The AP has reported that airport security screeners at Newark International Airport, one of the nation's busiest airports, only minutes away from New York City, failed to detect 90 percent of simulated weapons and explosives during a recent Transportation Security Administration undercover test.  This is shocking news that reveals just how porous our nation's airport security —— a key component of the domestic war on terror —— remains five years after 9/11.

While the article did not discuss the reasons for this miserable performance, the explanation strikes me as obvious:  Airport security ultimately depends on the careful, conscientious application of security—related technology and procedures by thousands of TSA screeners.  Thus, the human factor is the most critical component of airport security. 

Unfortunately, it appears that the people employed by TSA to perform this critical function are not up to the job. I'm sure I'm not alone when I say that my own observation of TSA screeners while going through airport security checkpoints (frequently at Newark) hardly inspires confidence in their ability to perform this important job with a high degree of professionalism and effectiveness.  To my eye, TSA screeners do not look much different from the "security guards" one sees in malls and department stores.  The Newark test roundly confirms my fears.

The problem as I see it (blunt talk warning) is that government employment, other than in executive and professional classifications, tends to attract the lesser—qualified and lower—performing employees in our economy.  (Another exception to this generalization, of course, are the military, police, and firefighting agencies, which demand and nurture a high level of competence and esprit de corps.)  But the average government "bureaucrat" —— and I would include TSA screeners in this category —— is a below average employee. 

This is true of all large government employers, including, most notoriously, the United States Postal Service, state motor vehicle departments, and the entire K—12 public education establishment.  For most of these employees, there is no such thing as a "commitment to excellence," and mediocrity is rewarded with life tenure, a steady paycheck and superlative fringe benefits and retirement pay, all on the taxpayers' dime.  Anyone who has worked in government knows what I'm talking about.

But I think this situation reflects an even larger problem with the state of education in this country.  Except for a relatively small number of "high achievers" (precisely those who tend to become the executives, professionals, and entrepreneurs in our society) the average person going through school in this country —— including college —— never is expected, let alone required, to develop any intellectual discipline, or basic reasoning skills, or habits of character conducive to maximum achievement in life.  Mediocrity is pervasive, high standards are derided as "elitist," and students' egos are salved by handing out As and Bs for work that deserves Cs and Ds.  (Even in my own profession, I've seen law licenses handed out to people I wouldn't trust to screen luggage at airports.)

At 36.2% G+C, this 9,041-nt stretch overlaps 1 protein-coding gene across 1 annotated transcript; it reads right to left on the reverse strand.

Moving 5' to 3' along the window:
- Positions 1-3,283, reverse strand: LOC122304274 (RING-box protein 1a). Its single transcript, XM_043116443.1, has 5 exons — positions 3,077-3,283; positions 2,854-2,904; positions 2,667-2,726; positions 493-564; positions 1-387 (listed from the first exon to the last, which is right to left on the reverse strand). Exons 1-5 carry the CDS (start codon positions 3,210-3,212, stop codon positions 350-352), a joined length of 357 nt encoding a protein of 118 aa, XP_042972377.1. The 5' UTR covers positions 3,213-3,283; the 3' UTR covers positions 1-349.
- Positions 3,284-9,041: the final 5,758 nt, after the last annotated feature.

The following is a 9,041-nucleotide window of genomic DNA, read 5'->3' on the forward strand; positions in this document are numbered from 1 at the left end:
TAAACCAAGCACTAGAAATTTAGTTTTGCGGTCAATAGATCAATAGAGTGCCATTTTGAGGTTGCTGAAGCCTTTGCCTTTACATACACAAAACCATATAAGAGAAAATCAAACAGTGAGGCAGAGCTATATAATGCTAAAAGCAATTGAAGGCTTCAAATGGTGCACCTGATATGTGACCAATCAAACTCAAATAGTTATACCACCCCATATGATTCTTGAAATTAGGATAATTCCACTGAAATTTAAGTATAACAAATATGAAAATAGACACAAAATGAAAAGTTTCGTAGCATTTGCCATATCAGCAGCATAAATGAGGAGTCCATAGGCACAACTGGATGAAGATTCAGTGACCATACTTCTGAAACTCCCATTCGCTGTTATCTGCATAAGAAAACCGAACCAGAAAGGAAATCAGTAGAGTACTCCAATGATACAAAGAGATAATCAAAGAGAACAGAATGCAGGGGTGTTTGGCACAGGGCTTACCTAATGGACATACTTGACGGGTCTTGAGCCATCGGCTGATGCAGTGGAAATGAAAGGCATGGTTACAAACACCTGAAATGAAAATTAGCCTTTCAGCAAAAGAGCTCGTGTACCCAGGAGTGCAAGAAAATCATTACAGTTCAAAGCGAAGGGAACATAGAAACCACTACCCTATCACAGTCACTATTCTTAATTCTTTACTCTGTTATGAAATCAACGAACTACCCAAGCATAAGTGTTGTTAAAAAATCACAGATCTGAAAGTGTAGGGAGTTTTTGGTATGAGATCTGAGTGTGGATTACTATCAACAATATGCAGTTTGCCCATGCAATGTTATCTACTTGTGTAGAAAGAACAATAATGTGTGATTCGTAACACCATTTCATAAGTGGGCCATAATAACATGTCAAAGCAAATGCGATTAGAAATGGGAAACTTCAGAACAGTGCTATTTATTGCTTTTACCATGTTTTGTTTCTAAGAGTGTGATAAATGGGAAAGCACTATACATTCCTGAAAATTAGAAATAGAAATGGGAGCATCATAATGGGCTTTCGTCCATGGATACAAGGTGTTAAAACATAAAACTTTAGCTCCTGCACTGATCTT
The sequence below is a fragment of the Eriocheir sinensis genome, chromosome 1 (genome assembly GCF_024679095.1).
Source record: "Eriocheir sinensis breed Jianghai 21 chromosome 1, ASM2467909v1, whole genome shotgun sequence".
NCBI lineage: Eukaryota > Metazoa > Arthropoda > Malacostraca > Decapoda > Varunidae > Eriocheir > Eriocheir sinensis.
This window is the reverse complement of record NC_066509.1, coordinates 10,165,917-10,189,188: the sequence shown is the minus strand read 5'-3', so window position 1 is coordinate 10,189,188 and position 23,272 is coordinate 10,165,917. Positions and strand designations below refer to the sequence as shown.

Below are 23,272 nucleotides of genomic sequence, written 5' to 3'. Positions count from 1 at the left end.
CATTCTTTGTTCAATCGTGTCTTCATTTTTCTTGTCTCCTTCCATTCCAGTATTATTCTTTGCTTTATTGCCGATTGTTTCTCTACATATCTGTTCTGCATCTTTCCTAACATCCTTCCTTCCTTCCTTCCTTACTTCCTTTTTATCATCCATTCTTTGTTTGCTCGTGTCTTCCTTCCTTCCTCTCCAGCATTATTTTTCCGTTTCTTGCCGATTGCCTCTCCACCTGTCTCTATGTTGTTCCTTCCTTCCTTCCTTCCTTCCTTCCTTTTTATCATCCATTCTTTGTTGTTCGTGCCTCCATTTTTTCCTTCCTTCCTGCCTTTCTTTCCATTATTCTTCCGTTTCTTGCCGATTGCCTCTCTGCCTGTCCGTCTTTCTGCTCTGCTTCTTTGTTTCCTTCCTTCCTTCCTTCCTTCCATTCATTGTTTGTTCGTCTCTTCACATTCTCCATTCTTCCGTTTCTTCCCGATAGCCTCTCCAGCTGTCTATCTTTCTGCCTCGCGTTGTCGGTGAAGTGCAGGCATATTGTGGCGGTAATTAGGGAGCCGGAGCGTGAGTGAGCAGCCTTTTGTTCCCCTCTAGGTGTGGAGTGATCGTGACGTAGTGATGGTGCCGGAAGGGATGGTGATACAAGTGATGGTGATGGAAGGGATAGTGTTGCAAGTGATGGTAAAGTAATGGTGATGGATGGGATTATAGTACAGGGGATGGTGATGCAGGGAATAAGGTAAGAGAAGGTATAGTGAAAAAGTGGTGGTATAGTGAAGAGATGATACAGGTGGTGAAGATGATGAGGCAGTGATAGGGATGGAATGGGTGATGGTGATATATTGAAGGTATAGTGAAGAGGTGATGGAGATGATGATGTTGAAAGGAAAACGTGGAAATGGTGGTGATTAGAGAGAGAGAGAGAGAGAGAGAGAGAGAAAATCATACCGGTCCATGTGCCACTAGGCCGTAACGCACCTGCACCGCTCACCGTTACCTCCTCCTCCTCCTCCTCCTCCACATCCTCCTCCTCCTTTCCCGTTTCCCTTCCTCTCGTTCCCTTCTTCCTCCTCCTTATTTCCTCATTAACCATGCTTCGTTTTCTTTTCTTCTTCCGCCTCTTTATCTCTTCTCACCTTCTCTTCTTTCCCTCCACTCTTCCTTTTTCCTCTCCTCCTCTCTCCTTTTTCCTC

The result?  A workforce with far too many under—performing employees —— who are then drawn to the friendly confines of government service, which continues to grow in number.  But many of these government bureaucrats are now being asked to protect us against the devious, determined designs of terrorists who seek to inflict massive death and destruction on our country.  Unfortunately, they do not appear to be up to the task.  Although it certainly is an option worth exploring, "privatizing" airport security may not be the solution to this problem.  Why not?  Because it is not clear that there are large numbers of truly qualified and dedicated employees who are available to fill these jobs.

In 1983, a landmark study called "A Nation At Risk" warned the American people about the troubled state of education in this country.  More than twenty years later, the same indicators of mediocrity are still with us.  We must renew the debate over education in this country and keep it front and center in our political and policy considerations.  For in the War on Terror, and in our nation's struggles with all sorts of domestic and international problems, a well—educated citizenry is absolutely vital to our success and survival as a nation.

Steven M. Warshawsky is an occasional contributor to American Thinker.